Few Americans observe the Fourth of July with a fancy dinner, which is why so many high-end Seattle restaurants are yanking Monday service off their schedules next week.
"People tell me families go to Whidbey Island," says Book Bindery general manager Jill Kinney, a New York City transplant who's only spent one Independence Day in Seattle. "Our owner said we should just close."
Kinney says the holiday weighs down sales even before the fireworks start shooting. Vacation plans and school schedules tend to make the first week of July quiet for restaurants.
"We've noticed a tremendous decrease in covers this week," Kinney says.
The early-summer slowdown doesn't afflict restaurants which specialize in barbecue, fried chicken, or other takeout items that appeal to lazy backyard grillers. Nation's Restaurant Newstoday reported that Famous Dave's and Popeye's anticipate robust holiday sales.
Other chains which stand to benefit from the holiday include Burger King and Denny's, which are patronized by three-day-weekend road-trippers. "We're an iconic American brand, so July Fourth is naturally a good holiday for us, especially with lots of Americans on highways traveling," a Denny's spokesman told Nation's Restaurant News. The chain is serving a "Tour of America" menu, featuring a Florida-orange milkshake, a meat-and-potatoes sandwich, and Hawaiian tropical pancakes, to highlight the holiday.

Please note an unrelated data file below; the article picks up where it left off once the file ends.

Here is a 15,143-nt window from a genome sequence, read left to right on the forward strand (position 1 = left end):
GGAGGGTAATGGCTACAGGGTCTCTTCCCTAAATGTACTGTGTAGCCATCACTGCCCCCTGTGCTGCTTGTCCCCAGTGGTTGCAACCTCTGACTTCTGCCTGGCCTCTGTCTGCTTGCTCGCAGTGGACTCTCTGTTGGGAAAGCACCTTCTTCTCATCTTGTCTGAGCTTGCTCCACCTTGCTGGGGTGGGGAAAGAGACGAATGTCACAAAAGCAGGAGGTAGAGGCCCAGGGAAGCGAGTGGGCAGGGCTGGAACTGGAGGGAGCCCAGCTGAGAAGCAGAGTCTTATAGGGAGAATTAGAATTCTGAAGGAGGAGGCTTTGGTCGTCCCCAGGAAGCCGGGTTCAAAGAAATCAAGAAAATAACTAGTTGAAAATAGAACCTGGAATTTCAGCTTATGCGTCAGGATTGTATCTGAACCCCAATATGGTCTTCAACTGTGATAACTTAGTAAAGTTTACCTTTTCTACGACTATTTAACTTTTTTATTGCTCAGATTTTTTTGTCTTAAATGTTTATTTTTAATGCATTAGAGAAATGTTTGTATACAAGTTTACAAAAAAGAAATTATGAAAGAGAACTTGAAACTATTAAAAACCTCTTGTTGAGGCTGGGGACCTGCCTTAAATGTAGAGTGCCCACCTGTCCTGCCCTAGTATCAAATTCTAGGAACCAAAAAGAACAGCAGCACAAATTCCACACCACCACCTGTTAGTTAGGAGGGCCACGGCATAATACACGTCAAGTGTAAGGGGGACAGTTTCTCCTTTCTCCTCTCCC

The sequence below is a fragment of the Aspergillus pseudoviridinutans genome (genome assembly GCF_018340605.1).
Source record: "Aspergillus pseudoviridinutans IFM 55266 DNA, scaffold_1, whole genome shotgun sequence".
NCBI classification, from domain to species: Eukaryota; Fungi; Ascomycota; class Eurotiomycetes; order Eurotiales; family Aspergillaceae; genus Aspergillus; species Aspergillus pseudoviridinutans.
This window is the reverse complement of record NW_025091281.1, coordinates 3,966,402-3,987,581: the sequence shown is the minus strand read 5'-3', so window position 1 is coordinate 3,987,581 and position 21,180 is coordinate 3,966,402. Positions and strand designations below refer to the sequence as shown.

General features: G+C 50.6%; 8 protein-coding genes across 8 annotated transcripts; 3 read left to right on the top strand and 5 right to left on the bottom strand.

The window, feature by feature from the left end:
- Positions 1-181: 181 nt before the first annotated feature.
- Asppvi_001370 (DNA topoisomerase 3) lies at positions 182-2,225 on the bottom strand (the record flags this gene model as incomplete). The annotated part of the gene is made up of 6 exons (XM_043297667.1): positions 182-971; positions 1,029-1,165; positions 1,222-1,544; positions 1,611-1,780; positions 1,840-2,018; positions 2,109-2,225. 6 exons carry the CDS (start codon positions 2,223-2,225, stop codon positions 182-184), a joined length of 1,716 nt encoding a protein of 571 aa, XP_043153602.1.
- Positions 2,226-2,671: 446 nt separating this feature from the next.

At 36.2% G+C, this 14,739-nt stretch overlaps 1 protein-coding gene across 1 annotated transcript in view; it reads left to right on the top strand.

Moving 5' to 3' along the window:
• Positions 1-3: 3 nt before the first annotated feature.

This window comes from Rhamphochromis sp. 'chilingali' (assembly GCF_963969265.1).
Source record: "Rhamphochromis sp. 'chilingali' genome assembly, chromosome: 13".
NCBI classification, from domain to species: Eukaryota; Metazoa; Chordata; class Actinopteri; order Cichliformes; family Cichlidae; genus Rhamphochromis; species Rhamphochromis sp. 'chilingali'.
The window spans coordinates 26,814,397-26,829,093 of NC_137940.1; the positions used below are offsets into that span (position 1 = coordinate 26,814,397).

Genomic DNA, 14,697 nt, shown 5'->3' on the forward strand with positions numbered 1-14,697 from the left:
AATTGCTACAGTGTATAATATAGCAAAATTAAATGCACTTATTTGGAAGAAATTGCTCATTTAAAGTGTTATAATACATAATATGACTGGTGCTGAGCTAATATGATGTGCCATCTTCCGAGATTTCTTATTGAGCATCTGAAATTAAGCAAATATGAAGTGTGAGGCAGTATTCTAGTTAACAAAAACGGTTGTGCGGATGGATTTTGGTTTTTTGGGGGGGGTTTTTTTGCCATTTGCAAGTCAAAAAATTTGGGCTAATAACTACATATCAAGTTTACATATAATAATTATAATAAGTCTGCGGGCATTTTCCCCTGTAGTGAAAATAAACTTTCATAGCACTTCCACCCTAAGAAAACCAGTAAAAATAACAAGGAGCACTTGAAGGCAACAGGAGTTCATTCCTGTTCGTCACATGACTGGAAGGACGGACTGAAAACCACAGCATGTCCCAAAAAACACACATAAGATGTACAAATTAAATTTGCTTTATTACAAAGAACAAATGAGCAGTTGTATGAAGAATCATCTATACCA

At Book Bindery, where seared halibut and a Hudson Valley foie gras terrine with truffle gelee count as celebrations of American regional cuisines, there are no plans to embrace Independence Day kitsch. Instead, Kinney says, the restaurant is considering instituting a European-style summer break. "I think we're going to move toward a 10-12 day seasonal closure around July Fourth," says Kinney.
This year, like most Seattle restaurants planning to close for the Fourth, Book Bindery will reopen on Tuesday.